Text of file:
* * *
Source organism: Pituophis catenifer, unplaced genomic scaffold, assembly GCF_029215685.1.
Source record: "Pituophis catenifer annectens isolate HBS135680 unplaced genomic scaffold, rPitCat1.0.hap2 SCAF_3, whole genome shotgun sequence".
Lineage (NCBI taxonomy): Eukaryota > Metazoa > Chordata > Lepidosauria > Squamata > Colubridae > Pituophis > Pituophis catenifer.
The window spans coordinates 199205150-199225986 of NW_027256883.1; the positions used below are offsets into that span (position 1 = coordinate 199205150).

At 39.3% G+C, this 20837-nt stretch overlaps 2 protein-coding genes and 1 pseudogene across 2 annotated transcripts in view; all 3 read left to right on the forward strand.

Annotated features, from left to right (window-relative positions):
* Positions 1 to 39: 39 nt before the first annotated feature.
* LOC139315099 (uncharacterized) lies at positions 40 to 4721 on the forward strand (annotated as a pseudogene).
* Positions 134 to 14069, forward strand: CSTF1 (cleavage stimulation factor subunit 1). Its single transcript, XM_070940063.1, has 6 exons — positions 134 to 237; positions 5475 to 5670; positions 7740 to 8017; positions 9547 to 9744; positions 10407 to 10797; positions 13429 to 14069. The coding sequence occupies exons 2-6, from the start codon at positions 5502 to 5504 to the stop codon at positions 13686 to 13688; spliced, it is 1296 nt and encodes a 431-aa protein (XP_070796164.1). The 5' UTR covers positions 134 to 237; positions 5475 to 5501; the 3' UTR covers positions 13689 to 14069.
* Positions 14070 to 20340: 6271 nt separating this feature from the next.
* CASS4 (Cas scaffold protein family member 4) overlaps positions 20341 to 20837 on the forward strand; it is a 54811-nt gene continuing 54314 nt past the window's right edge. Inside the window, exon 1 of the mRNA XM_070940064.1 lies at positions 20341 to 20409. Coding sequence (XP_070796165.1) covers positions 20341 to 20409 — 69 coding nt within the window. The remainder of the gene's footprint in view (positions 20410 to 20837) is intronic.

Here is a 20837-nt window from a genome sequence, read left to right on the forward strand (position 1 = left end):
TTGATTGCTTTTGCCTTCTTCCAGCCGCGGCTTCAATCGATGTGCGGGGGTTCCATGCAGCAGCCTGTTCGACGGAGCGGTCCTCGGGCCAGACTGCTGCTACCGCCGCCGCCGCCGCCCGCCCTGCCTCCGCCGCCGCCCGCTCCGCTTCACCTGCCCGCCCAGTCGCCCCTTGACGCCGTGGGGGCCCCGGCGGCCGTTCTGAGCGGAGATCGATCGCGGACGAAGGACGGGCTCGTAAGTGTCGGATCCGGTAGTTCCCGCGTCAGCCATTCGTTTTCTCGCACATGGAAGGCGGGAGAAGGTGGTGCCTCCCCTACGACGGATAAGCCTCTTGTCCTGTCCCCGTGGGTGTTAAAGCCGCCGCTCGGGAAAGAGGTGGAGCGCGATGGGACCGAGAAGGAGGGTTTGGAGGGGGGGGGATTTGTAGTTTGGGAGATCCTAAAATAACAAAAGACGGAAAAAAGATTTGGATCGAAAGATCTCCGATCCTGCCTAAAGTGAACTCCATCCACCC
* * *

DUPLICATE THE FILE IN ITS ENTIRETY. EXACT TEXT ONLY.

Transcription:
Source organism: Pituophis catenifer, unplaced genomic scaffold, assembly GCF_029215685.1.
Source record: "Pituophis catenifer annectens isolate HBS135680 unplaced genomic scaffold, rPitCat1.0.hap2 SCAF_3, whole genome shotgun sequence".
Lineage (NCBI taxonomy): Eukaryota > Metazoa > Chordata > Lepidosauria > Squamata > Colubridae > Pituophis > Pituophis catenifer.
The window spans coordinates 199205150-199225986 of NW_027256883.1; the positions used below are offsets into that span (position 1 = coordinate 199205150).

At 39.3% G+C, this 20837-nt stretch overlaps 2 protein-coding genes and 1 pseudogene across 2 annotated transcripts in view; all 3 read left to right on the forward strand.

Annotated features, from left to right (window-relative positions):
* Positions 1 to 39: 39 nt before the first annotated feature.
* LOC139315099 (uncharacterized) lies at positions 40 to 4721 on the forward strand (annotated as a pseudogene).
* Positions 134 to 14069, forward strand: CSTF1 (cleavage stimulation factor subunit 1). Its single transcript, XM_070940063.1, has 6 exons — positions 134 to 237; positions 5475 to 5670; positions 7740 to 8017; positions 9547 to 9744; positions 10407 to 10797; positions 13429 to 14069. The coding sequence occupies exons 2-6, from the start codon at positions 5502 to 5504 to the stop codon at positions 13686 to 13688; spliced, it is 1296 nt and encodes a 431-aa protein (XP_070796164.1). The 5' UTR covers positions 134 to 237; positions 5475 to 5501; the 3' UTR covers positions 13689 to 14069.
* Positions 14070 to 20340: 6271 nt separating this feature from the next.
* CASS4 (Cas scaffold protein family member 4) overlaps positions 20341 to 20837 on the forward strand; it is a 54811-nt gene continuing 54314 nt past the window's right edge. Inside the window, exon 1 of the mRNA XM_070940064.1 lies at positions 20341 to 20409. Coding sequence (XP_070796165.1) covers positions 20341 to 20409 — 69 coding nt within the window. The remainder of the gene's footprint in view (positions 20410 to 20837) is intronic.

Here is a 20837-nt window from a genome sequence, read left to right on the forward strand (position 1 = left end):
TTGATTGCTTTTGCCTTCTTCCAGCCGCGGCTTCAATCGATGTGCGGGGGTTCCATGCAGCAGCCTGTTCGACGGAGCGGTCCTCGGGCCAGACTGCTGCTACCGCCGCCGCCGCCGCCCGCCCTGCCTCCGCCGCCGCCCGCTCCGCTTCACCTGCCCGCCCAGTCGCCCCTTGACGCCGTGGGGGCCCCGGCGGCCGTTCTGAGCGGAGATCGATCGCGGACGAAGGACGGGCTCGTAAGTGTCGGATCCGGTAGTTCCCGCGTCAGCCATTCGTTTTCTCGCACATGGAAGGCGGGAGAAGGTGGTGCCTCCCCTACGACGGATAAGCCTCTTGTCCTGTCCCCGTGGGTGTTAAAGCCGCCGCTCGGGAAAGAGGTGGAGCGCGATGGGACCGAGAAGGAGGGTTTGGAGGGGGGGGGATTTGTAGTTTGGGAGATCCTAAAATAACAAAAGACGGAAAAAAGATTTGGATCGAAAGATCTCCGATCCTGCCTAAAGTGAACTCCATCCACCC